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Credit: Team Scribble
Credit: Team Scribble

Scribble, Assembly Roxy – Review

Pros: The script draws on the reality of OCD, communicating the director’s real-life experience of its symptoms with harrowing clarity.

Cons: Despite explaining the director and writer’s controversial choices (perhaps a little too thoroughly), this piece feels unfinished.

Pros: The script draws on the reality of OCD, communicating the director's real-life experience of its symptoms with harrowing clarity. Cons: Despite explaining the director and writer’s controversial choices (perhaps a little too thoroughly), this piece feels unfinished. Several of my friends have OCD and struggle with intrusive thoughts, convinced they’re a danger to others. It’s an under-represented mental health condition that needs to be destigmatised, so the next generation of sufferers can realise they are not their thought patterns. Scribble is one of several Edinburgh Festival Fringe shows tackling mental health; it nails the darkness of these intrusive thoughts, as…

Summary

Rating

Poor

An admirable OCD awareness agenda and an enthusiastic team is hampered by a guest acting challenge and a patchy story.

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Several of my friends have OCD and struggle with intrusive thoughts, convinced they’re a danger to others. It’s an under-represented mental health condition that needs to be destigmatised, so the next generation of sufferers can realise they are not their thought patterns. Scribble is one of several Edinburgh Festival Fringe shows tackling mental health; it nails the darkness of these intrusive thoughts, as main character Ross becomes convinced he is a paedophile, despite a lack of evidence. Ross (Alan Mackenzie, giving it everything) paces the room and describes life with OCD, from indecision to coping strategies. Poignantly, he describes making a map to avoid walking past local schools, believing he’s a threat. He gradually scuffs the chalk writing beneath his feet: “Bran Flakes, anxiety + gravity: what I know about the universe”.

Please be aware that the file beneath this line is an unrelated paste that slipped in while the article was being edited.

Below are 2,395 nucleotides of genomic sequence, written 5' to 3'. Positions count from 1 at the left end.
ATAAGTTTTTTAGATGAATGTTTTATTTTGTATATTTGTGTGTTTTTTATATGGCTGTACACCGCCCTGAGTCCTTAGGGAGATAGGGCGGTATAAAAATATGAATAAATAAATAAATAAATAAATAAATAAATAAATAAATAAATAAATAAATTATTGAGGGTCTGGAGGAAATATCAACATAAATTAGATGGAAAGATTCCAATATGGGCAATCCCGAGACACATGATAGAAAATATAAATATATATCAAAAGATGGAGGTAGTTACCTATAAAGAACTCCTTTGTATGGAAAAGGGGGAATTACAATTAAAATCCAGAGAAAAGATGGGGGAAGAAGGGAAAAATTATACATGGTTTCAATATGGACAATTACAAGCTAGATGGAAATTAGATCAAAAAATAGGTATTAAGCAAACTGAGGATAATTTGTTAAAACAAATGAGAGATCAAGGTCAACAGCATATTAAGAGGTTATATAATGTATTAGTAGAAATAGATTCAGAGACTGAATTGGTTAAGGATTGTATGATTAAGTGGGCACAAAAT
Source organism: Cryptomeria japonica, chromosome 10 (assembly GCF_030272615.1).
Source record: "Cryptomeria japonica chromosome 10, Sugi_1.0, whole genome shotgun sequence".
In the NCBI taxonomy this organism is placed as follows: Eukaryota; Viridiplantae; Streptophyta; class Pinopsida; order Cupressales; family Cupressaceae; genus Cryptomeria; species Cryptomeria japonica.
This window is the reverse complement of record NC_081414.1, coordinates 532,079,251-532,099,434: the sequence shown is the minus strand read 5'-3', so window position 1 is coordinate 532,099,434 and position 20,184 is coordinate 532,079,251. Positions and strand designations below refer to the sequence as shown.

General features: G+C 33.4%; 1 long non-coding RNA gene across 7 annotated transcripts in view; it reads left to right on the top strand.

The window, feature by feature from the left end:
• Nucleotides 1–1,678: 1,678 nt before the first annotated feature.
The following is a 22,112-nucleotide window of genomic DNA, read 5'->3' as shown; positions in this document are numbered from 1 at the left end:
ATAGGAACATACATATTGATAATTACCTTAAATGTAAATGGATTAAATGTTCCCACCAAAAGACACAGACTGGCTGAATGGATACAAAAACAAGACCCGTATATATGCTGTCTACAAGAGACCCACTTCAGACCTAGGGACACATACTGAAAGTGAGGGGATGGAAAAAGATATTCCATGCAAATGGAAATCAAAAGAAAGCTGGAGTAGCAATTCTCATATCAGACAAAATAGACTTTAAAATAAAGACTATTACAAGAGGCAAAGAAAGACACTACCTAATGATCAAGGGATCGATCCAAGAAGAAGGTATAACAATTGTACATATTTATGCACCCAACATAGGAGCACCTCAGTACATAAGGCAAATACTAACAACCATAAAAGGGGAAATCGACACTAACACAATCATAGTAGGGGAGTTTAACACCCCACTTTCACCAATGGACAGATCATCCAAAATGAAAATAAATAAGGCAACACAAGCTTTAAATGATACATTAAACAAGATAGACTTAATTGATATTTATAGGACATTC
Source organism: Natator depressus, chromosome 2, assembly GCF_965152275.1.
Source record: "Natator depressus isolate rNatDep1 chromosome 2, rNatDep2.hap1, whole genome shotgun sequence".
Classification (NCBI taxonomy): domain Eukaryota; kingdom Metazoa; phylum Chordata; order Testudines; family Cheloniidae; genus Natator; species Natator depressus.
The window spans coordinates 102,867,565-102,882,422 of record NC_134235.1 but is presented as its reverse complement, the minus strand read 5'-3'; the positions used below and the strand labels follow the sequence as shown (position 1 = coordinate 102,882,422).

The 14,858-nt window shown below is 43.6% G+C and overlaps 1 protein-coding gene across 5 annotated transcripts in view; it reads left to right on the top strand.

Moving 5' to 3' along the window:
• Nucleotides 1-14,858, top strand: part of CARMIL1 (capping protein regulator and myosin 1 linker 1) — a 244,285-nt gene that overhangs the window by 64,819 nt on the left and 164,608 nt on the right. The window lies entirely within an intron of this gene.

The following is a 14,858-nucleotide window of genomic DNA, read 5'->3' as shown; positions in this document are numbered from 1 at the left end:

Scribble also involves an unprepared actor joining each performance, to read a series of letters from the director and writer out loud. Unfortunately, watching someone read a script isn’t exciting or affecting. Ross’ condition should be the focus, and it’s not.

His pain is diminished by the time spent discussing Fi, his girlfriend, who is working in China. Part of the script asks the guest actor, seemingly playing Fi at the time, to verbally abuse Ross. Is this genuinely the reaction of his long-term girlfriend, who already knows about his OCD (in which case, she isn’t a keeper), or is Ross imagining what she’d say? His obsession with Fi leaves barely any sense of his life beyond her orbit, save for his cosmology studies, where “super giant stars” can also be allegories of anxiety. I’d like to see how his OCD affects Ross’ PHD work and friendships, but neither is explored. Instead, we return to the mechanics of this piece, with further letters from the director and writer, conveying the writer’s distressing personal experience of OCD.

Towards the end there’s a seemingly fundamental question: “Are we feeling the same today?” The same as what – the same as everyone else? The same OCD symptoms? The same amount of indecision in the supermarket? This question is too vague to give closure, especially after a coordinated Bran Flake eating session which, again, perhaps seemed more symbolic on paper.

Scribble ultimately tries too hard to throw quirky unfinished ideas into a single performance; therefore, its OCD awareness message is inevitably diluted.

Author: Andy Edwards
Director: Amy Gilmartin
Producer: Rachel D’Arcy
Booking Until: 27 August 2017
Box Office: 0131 623 3030
Booking Link: https://www.assemblyfestival.com/whats-on/scribble

About Polly Allen

Polly Allen
Polly Allen is a freelance lifestyle journalist based in Sussex, but often found in London. Her earliest memory of theatre was a Postman Pat stage show; she's since progressed to enjoying drama, comedy and musicals without children's TV themes. Her favourite plays include Hangmen by Martin McDonagh, and A Woman Killed with Kindness by Thomas Heywood.